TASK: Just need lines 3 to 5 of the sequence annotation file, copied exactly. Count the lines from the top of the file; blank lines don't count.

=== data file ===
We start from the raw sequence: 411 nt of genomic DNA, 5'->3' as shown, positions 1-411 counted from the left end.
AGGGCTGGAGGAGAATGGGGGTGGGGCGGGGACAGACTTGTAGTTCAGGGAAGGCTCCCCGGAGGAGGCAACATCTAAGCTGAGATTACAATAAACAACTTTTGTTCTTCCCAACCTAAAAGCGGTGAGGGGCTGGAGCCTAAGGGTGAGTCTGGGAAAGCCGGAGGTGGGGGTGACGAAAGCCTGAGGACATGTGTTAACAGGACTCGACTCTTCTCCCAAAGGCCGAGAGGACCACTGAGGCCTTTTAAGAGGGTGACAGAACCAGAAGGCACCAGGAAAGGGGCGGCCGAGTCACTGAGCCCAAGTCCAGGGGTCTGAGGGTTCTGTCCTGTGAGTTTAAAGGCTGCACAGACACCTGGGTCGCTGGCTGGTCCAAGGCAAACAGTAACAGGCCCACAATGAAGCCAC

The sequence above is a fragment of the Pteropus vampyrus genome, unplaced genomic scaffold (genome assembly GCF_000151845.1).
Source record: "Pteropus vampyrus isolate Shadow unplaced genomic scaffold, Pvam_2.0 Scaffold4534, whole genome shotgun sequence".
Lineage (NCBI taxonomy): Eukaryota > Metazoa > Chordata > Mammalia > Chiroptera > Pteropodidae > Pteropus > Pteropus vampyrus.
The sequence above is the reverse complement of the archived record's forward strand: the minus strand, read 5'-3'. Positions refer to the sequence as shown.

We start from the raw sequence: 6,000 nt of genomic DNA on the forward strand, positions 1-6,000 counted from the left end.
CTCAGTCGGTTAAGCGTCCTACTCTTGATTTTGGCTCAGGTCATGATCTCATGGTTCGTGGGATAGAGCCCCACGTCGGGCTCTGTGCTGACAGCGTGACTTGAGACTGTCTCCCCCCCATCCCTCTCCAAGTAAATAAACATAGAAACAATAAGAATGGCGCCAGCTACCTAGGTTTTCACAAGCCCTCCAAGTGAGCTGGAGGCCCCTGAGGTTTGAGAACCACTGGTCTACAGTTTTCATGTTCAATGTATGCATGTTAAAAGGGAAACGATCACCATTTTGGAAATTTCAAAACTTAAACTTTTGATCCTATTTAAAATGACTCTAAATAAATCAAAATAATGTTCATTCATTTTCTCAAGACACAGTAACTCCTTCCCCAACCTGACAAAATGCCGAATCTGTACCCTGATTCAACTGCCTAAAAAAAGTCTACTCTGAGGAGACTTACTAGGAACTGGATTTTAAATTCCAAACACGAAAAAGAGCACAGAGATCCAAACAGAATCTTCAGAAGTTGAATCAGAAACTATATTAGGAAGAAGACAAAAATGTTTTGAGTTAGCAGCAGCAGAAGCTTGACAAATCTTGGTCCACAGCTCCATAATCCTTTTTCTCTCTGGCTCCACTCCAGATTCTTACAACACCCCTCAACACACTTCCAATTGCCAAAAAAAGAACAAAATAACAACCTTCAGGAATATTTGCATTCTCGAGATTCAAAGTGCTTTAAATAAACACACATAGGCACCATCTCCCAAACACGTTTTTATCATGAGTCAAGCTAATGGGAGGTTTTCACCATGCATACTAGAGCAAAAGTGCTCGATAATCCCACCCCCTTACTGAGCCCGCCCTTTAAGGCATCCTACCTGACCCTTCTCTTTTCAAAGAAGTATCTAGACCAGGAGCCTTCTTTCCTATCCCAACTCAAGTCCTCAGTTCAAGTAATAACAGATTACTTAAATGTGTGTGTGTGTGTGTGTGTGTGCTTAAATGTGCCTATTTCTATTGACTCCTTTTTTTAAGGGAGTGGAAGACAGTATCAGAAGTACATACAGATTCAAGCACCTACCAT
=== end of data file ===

The sequence above is a fragment of the Pteropus vampyrus genome, unplaced genomic scaffold (genome assembly GCF_000151845.1).
Source record: "Pteropus vampyrus isolate Shadow unplaced genomic scaffold, Pvam_2.0 Scaffold4534, whole genome shotgun sequence".
Lineage (NCBI taxonomy): Eukaryota > Metazoa > Chordata > Mammalia > Chiroptera > Pteropodidae > Pteropus > Pteropus vampyrus.